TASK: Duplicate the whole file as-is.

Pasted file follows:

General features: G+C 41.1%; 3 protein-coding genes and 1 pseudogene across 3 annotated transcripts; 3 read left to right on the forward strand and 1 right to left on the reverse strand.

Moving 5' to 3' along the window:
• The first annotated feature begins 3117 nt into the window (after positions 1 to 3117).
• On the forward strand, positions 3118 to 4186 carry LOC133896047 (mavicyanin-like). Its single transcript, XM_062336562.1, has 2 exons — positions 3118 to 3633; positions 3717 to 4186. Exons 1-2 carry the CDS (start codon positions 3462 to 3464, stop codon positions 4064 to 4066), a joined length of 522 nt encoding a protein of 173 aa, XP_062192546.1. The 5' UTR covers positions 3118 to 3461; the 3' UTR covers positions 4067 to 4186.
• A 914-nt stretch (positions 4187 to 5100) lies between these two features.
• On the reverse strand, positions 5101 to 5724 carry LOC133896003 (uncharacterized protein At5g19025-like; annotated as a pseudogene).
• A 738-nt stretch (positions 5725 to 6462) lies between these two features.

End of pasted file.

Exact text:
General features: G+C 41.1%; 3 protein-coding genes and 1 pseudogene across 3 annotated transcripts; 3 read left to right on the forward strand and 1 right to left on the reverse strand.

Moving 5' to 3' along the window:
• The first annotated feature begins 3117 nt into the window (after positions 1 to 3117).
• On the forward strand, positions 3118 to 4186 carry LOC133896047 (mavicyanin-like). Its single transcript, XM_062336562.1, has 2 exons — positions 3118 to 3633; positions 3717 to 4186. Exons 1-2 carry the CDS (start codon positions 3462 to 3464, stop codon positions 4064 to 4066), a joined length of 522 nt encoding a protein of 173 aa, XP_062192546.1. The 5' UTR covers positions 3118 to 3461; the 3' UTR covers positions 4067 to 4186.
• A 914-nt stretch (positions 4187 to 5100) lies between these two features.
• On the reverse strand, positions 5101 to 5724 carry LOC133896003 (uncharacterized protein At5g19025-like; annotated as a pseudogene).
• A 738-nt stretch (positions 5725 to 6462) lies between these two features.